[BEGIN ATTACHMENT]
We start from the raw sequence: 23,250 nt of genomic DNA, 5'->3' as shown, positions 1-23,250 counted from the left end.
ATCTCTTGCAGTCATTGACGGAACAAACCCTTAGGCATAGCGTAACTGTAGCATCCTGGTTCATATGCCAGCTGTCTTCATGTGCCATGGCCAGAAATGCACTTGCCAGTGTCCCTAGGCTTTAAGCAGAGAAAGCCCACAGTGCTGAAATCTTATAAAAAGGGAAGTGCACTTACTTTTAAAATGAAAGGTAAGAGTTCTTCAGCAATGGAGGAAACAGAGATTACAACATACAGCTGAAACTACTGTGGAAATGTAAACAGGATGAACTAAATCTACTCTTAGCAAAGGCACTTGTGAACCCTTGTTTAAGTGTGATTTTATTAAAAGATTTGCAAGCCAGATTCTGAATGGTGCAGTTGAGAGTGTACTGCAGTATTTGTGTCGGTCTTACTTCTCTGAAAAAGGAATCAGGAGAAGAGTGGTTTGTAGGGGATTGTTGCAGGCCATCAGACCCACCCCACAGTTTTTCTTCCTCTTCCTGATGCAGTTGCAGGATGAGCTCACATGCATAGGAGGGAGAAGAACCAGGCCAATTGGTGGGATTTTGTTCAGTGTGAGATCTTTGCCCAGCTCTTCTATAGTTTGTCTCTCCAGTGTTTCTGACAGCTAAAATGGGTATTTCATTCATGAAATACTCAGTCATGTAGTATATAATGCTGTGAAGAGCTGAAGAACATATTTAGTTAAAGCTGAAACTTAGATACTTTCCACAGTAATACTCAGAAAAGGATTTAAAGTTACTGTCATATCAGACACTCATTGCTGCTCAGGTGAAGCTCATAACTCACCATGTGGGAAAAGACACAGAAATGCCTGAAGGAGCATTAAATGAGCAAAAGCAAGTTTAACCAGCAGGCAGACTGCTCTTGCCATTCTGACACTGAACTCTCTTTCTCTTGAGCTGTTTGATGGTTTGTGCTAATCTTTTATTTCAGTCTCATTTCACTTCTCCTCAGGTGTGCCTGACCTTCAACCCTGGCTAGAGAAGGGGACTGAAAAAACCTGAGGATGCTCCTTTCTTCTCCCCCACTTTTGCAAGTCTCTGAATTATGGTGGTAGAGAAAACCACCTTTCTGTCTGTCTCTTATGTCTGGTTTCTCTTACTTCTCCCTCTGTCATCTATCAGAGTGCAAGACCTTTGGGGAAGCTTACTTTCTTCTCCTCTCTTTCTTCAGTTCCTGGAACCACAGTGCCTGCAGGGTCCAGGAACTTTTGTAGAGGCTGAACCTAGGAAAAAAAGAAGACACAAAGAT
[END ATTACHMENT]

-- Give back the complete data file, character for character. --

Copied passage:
We start from the raw sequence: 23,250 nt of genomic DNA, 5'->3' as shown, positions 1-23,250 counted from the left end.
ATCTCTTGCAGTCATTGACGGAACAAACCCTTAGGCATAGCGTAACTGTAGCATCCTGGTTCATATGCCAGCTGTCTTCATGTGCCATGGCCAGAAATGCACTTGCCAGTGTCCCTAGGCTTTAAGCAGAGAAAGCCCACAGTGCTGAAATCTTATAAAAAGGGAAGTGCACTTACTTTTAAAATGAAAGGTAAGAGTTCTTCAGCAATGGAGGAAACAGAGATTACAACATACAGCTGAAACTACTGTGGAAATGTAAACAGGATGAACTAAATCTACTCTTAGCAAAGGCACTTGTGAACCCTTGTTTAAGTGTGATTTTATTAAAAGATTTGCAAGCCAGATTCTGAATGGTGCAGTTGAGAGTGTACTGCAGTATTTGTGTCGGTCTTACTTCTCTGAAAAAGGAATCAGGAGAAGAGTGGTTTGTAGGGGATTGTTGCAGGCCATCAGACCCACCCCACAGTTTTTCTTCCTCTTCCTGATGCAGTTGCAGGATGAGCTCACATGCATAGGAGGGAGAAGAACCAGGCCAATTGGTGGGATTTTGTTCAGTGTGAGATCTTTGCCCAGCTCTTCTATAGTTTGTCTCTCCAGTGTTTCTGACAGCTAAAATGGGTATTTCATTCATGAAATACTCAGTCATGTAGTATATAATGCTGTGAAGAGCTGAAGAACATATTTAGTTAAAGCTGAAACTTAGATACTTTCCACAGTAATACTCAGAAAAGGATTTAAAGTTACTGTCATATCAGACACTCATTGCTGCTCAGGTGAAGCTCATAACTCACCATGTGGGAAAAGACACAGAAATGCCTGAAGGAGCATTAAATGAGCAAAAGCAAGTTTAACCAGCAGGCAGACTGCTCTTGCCATTCTGACACTGAACTCTCTTTCTCTTGAGCTGTTTGATGGTTTGTGCTAATCTTTTATTTCAGTCTCATTTCACTTCTCCTCAGGTGTGCCTGACCTTCAACCCTGGCTAGAGAAGGGGACTGAAAAAACCTGAGGATGCTCCTTTCTTCTCCCCCACTTTTGCAAGTCTCTGAATTATGGTGGTAGAGAAAACCACCTTTCTGTCTGTCTCTTATGTCTGGTTTCTCTTACTTCTCCCTCTGTCATCTATCAGAGTGCAAGACCTTTGGGGAAGCTTACTTTCTTCTCCTCTCTTTCTTCAGTTCCTGGAACCACAGTGCCTGCAGGGTCCAGGAACTTTTGTAGAGGCTGAACCTAGGAAAAAAAGAAGACACAAAGAT